The idea of your online representative being the capital city is a great one, and well integrated with fellow players: you can visit a chum's city in an instant to buy special items and partake in friend-only quests. Knowing people will be looking at your layout is as strong an impetus as there will ever be for arranging shops and storehouses in neat lines that spell out LOL.
The other aspects of your capital city include an absolutely bog-standard crafting system and an assortment of places to buy things. Crafting is limited to two specialities (unless you're not paying to play, in which case there's one) and works in tandem with buildings that produce raw materials.
In an unwelcome lift from FarmVille and its ilk, the production cycles depend on your checking in to store items and restart the process. The lack of storage space is a pain: you're all too often having to re-arrange the suitcase and toss stuff out, and you get even fewer storehouses if you're a dirty freeloader.
You can certainly play Age of Empires Online without handing over any money, but the very best free-to-play games value their non-paying communities because their sheer mass and commitment support the top five per cent who pay for the thing. Age of Empires Online does not. In the long term, it's crippled for free players: no ranked player-versus-player, certain units unavailable, a stunted tech tree, limited crafting and limited storage. If you have no plans to spend money, look elsewhere, because AOE Online does not do the business model justice.
In fact, for paying players, it's even worse: £15 for each civilization (at the moment, Greek and Egyptian; the Greeks come in the £20 boxed version) or a whopping £80 for the season pass, which grants you all content released in a six-month period. If you want the new civilizations down the line, cough up. To play this game long-term will cost much, much more than its competition.
That said, if you just want to toe-dip in Age of Empires Online for free, it doesn't feel too trammelled. Playing against others online is still possible and you can acquire basic upgrades.
Those crafted items really make a difference in matches, especially against the same civilization. It's incredibly disheartening to get into a game and realise all your Greek opponent's spearmen are simply better than yours because they have a purple spear of doom that you can't craft for 10 levels and the health pants of plenty. It's surprising to see balance given such short shrift in a game that surely aspires to competitive play.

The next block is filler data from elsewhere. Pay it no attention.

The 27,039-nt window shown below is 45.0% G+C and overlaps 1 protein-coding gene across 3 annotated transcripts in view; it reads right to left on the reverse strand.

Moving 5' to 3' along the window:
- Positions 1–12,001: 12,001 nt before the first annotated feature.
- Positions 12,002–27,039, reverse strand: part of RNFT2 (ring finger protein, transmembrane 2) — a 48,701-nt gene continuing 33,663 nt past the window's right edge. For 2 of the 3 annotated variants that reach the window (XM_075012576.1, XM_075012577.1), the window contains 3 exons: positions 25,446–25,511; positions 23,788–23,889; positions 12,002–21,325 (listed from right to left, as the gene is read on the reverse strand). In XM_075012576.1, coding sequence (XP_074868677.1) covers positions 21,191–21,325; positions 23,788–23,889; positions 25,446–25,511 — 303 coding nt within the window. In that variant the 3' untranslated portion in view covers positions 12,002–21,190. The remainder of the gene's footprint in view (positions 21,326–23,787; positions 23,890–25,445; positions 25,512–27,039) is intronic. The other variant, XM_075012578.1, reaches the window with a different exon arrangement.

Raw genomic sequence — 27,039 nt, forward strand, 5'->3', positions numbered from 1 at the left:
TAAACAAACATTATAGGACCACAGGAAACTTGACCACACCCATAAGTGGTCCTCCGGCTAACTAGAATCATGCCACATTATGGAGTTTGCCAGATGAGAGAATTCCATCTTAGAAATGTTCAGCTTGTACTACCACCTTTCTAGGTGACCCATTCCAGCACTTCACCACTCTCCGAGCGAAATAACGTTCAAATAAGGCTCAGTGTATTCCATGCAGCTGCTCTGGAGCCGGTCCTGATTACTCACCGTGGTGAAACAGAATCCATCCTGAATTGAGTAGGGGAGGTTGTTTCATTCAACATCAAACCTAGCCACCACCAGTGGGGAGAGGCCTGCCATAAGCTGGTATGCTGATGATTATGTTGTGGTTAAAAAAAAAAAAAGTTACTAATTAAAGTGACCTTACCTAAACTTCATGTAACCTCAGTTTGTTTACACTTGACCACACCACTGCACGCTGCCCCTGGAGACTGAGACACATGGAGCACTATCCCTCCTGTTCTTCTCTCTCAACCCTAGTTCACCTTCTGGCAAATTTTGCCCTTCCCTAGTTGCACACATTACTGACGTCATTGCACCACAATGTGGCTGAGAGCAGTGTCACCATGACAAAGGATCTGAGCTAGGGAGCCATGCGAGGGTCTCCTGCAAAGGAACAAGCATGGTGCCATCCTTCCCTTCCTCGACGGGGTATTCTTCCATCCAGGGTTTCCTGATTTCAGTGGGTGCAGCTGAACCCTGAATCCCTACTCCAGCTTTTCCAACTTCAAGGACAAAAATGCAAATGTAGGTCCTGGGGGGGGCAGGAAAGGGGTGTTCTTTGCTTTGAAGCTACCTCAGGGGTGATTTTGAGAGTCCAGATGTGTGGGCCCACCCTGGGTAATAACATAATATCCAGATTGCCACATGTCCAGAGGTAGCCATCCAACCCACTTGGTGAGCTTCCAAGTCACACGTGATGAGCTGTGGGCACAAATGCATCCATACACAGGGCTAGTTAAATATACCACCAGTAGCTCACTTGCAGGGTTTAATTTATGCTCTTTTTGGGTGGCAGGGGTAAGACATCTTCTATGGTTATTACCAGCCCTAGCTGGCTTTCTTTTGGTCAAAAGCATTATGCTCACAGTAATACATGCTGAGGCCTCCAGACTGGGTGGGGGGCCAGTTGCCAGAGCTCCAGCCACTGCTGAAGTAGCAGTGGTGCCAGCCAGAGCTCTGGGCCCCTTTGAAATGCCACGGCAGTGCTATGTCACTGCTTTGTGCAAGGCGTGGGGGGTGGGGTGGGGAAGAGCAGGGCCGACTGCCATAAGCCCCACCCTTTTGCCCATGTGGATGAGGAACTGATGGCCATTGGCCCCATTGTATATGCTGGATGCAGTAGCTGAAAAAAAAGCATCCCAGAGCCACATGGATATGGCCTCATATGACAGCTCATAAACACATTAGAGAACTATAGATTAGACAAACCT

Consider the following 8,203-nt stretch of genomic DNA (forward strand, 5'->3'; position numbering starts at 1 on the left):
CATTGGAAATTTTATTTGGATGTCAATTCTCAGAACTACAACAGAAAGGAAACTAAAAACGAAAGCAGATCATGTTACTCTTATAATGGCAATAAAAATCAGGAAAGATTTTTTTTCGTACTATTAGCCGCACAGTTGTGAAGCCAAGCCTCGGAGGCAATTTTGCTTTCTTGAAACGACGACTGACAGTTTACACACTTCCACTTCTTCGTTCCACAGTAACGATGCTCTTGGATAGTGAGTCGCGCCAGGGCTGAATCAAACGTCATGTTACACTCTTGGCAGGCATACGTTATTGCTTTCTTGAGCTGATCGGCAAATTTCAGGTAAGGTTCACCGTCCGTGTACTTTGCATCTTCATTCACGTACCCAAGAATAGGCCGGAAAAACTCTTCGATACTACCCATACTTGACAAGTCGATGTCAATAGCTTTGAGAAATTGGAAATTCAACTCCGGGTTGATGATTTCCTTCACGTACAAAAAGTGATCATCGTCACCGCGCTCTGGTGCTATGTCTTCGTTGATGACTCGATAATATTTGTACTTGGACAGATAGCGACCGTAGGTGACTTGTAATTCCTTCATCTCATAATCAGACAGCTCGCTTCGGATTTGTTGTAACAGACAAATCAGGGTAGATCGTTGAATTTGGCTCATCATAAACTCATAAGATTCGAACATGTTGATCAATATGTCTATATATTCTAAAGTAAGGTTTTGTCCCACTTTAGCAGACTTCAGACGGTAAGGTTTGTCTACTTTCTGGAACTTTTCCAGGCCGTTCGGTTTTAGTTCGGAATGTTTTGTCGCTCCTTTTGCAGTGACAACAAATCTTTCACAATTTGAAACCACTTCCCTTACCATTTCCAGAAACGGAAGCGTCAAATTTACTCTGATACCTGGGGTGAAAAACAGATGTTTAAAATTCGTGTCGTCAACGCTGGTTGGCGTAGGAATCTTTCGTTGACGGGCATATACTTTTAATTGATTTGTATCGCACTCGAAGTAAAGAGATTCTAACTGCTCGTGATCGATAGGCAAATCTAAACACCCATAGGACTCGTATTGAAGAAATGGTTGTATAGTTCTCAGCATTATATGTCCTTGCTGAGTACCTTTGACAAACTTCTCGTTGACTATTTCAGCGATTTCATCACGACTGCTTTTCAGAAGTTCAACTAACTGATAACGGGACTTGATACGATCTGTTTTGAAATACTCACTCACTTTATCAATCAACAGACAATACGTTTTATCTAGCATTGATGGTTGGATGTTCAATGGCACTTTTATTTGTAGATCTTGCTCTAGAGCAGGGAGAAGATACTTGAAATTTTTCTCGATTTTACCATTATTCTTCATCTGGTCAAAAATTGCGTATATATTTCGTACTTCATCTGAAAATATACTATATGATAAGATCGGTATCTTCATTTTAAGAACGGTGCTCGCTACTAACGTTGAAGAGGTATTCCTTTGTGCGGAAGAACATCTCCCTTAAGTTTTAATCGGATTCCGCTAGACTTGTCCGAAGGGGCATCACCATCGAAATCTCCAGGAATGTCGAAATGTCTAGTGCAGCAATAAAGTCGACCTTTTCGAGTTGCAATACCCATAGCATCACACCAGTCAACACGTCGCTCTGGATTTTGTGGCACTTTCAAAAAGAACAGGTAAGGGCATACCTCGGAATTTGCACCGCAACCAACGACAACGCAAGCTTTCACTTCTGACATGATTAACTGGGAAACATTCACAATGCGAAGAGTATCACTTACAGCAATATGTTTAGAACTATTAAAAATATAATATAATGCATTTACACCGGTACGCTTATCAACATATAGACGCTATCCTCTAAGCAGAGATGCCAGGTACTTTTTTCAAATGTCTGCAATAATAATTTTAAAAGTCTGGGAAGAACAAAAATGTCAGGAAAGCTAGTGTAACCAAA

There are other things that need fixing. The pathfinding is terrible and will sometimes cost you the game. And one more thing for which there is no excuse: AOE Online not only requires Games for Windows Live (a service Microsoft should be ashamed of rather than promote) but a constant connection. Fair enough, but if your broadband flickers, the game automatically quits out to the title screen. It doesn't give your connection a few seconds' grace, or save any progress, it just quits, mid-mission. It's an insult to players to make a game that requires a constant online connection but has no way of dealing with a temporary dropout. Solutions exist, and they're not rocket science; StarCraft II, for example, gives a 60-second countdown for the connection to re-establish.
It breaks my heart to give Age of Empires Online a less than brilliant score. If you'd told my teenage self that, one day, AOE would have this much content and you could play it online against actual people for free, my spotty head would have exploded. It's as good as mechanically identical to previous entries in the series, and although its new structure spreads it a little thin, there's still a fine strategy game underneath it all. But the context has changed.
Age of Empires, great as it was, doesn't quite stand up against the best in the RTS genre today - and Age of Empires Online doesn't improve on its mighty predecessors in any meaningful way in-game, while adding a lot of bumf around it of questionable value. It's still a grand name, of course, and in some ways a grand game - one trumpeted as 'Microsoft's triumphant return to the RTS genre!' So let's put it this way: it's certainly a return.
7 / 10